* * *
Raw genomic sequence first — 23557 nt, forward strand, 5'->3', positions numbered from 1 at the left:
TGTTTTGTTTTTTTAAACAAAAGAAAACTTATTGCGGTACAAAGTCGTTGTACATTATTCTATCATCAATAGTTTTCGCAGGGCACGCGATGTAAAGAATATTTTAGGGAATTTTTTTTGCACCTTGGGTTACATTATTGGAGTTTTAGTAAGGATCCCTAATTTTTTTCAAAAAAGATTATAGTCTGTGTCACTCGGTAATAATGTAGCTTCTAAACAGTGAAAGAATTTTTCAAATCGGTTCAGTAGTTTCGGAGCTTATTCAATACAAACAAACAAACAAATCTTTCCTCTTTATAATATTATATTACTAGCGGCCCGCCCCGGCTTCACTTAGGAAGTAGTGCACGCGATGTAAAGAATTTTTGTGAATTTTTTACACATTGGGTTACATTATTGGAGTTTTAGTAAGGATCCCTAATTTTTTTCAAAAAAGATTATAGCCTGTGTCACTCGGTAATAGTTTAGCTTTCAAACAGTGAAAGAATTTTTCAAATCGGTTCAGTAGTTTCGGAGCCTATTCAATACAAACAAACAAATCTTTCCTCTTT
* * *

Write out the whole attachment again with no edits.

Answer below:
Raw genomic sequence first — 23557 nt, forward strand, 5'->3', positions numbered from 1 at the left:
TGTTTTGTTTTTTTAAACAAAAGAAAACTTATTGCGGTACAAAGTCGTTGTACATTATTCTATCATCAATAGTTTTCGCAGGGCACGCGATGTAAAGAATATTTTAGGGAATTTTTTTTGCACCTTGGGTTACATTATTGGAGTTTTAGTAAGGATCCCTAATTTTTTTCAAAAAAGATTATAGTCTGTGTCACTCGGTAATAATGTAGCTTCTAAACAGTGAAAGAATTTTTCAAATCGGTTCAGTAGTTTCGGAGCTTATTCAATACAAACAAACAAACAAATCTTTCCTCTTTATAATATTATATTACTAGCGGCCCGCCCCGGCTTCACTTAGGAAGTAGTGCACGCGATGTAAAGAATTTTTGTGAATTTTTTACACATTGGGTTACATTATTGGAGTTTTAGTAAGGATCCCTAATTTTTTTCAAAAAAGATTATAGCCTGTGTCACTCGGTAATAGTTTAGCTTTCAAACAGTGAAAGAATTTTTCAAATCGGTTCAGTAGTTTCGGAGCCTATTCAATACAAACAAACAAATCTTTCCTCTTT